The brain is always active, and this complex organ is often involved in multiple functions at the very same time.
For instance, as you play the piano, the brain is directing the motor movements that turn into keystrokes and pedal pushes, as well as the sensory processes that perceive the sound of music.
“For the vast majority of us, music is very much a part of our daily lives, whether it’s listening to music on the radio, going to a concert or even practicing an instrument,” said Maansi Desai, a doctoral student in the Department of Communication Sciences & Disorders.
She grew up dreaming to one day become a classically-trained concert pianist, a pursuit that sparked Desai’s initial curiosity about the relationship between the brain and sound.
“My first piano teacher had volunteering opportunities for students from her studio to perform at Laguna Honda Hospital, a skilled nursing facility in San Francisco,” Desai said. “I remember that the vast majority of the elderly patients appeared listless, slumped in their wheelchairs, eyes closed.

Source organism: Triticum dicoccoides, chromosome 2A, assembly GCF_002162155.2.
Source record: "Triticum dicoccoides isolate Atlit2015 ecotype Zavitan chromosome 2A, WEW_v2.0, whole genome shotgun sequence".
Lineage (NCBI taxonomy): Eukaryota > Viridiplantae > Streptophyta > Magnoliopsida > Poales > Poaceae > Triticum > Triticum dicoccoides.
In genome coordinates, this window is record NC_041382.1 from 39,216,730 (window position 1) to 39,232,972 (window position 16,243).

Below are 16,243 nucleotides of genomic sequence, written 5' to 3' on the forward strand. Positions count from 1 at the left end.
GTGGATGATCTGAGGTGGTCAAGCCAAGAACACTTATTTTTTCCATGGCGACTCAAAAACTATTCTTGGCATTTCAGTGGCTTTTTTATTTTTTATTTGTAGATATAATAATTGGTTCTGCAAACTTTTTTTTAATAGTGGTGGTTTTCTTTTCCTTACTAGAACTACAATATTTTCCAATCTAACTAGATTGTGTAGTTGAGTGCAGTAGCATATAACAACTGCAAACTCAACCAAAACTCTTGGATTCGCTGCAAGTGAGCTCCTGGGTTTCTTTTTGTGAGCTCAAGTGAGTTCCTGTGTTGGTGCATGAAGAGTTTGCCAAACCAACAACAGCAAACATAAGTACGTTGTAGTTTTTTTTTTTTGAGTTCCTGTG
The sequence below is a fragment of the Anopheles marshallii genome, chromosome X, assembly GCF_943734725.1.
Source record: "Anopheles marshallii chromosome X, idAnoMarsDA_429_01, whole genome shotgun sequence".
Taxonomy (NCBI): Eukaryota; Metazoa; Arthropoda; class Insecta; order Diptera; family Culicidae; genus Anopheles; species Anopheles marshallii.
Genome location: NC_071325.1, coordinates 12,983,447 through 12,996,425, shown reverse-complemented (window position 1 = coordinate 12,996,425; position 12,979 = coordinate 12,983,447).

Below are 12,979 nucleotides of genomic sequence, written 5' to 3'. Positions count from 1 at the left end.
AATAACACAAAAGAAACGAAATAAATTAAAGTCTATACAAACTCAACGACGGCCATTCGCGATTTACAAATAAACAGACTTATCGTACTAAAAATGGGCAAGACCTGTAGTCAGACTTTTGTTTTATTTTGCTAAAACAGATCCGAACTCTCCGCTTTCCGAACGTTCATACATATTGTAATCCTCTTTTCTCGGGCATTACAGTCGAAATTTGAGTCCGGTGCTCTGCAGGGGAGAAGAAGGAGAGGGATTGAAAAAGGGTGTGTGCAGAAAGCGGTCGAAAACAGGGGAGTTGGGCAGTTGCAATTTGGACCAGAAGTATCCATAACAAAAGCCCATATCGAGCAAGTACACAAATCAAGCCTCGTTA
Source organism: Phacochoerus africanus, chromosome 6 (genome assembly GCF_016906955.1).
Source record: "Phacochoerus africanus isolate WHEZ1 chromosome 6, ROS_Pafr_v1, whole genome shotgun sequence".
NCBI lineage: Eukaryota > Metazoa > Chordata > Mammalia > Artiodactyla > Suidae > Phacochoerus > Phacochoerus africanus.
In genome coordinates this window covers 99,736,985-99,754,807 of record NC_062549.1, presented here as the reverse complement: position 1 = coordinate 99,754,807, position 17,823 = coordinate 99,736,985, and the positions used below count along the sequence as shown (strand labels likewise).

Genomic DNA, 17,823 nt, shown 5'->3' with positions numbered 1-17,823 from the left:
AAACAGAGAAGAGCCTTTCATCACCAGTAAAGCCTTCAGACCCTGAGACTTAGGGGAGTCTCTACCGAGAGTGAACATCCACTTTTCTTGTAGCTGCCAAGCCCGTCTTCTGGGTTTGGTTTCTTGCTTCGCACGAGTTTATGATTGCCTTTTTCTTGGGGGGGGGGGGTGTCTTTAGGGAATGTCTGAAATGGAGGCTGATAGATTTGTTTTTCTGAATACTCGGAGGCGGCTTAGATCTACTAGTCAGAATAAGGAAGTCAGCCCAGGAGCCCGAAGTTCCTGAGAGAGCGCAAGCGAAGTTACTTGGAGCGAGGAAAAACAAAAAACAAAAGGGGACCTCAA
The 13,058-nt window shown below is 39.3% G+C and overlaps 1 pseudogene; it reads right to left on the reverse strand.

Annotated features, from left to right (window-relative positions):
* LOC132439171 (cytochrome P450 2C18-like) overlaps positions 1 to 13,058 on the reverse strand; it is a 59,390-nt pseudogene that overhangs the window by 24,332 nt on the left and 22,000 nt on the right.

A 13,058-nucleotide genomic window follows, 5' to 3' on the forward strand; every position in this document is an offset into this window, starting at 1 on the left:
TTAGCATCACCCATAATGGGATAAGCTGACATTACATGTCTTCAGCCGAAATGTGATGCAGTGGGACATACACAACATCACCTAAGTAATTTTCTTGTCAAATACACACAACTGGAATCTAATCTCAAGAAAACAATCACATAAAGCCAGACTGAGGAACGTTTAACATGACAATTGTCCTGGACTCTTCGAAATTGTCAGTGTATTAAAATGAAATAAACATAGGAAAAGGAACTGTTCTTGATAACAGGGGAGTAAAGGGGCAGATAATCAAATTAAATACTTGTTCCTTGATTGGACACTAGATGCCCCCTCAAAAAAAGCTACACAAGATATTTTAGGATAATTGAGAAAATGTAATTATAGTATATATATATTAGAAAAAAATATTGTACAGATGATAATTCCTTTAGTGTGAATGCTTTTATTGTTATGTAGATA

“However, upon performing, I saw how so many of these patients came to life.”
Her current research focuses on how the brain processes speech, particularly in the presence of noise, with the hope that a better understanding of the auditory system can ultimately improve hearing assistive devices.
One technique to enhance knowledge is a procedure called electrocortical stimulation mapping, and it serves as the inspiration behind Desai’s article, “Brain stimulation can help us understand music and language,” in Frontiers for Young Minds, an open access, peer reviewed journal.
Desai worked with Rachel Sorrells, an undergraduate mentee, to author the article, which was also based on a previously-published research article.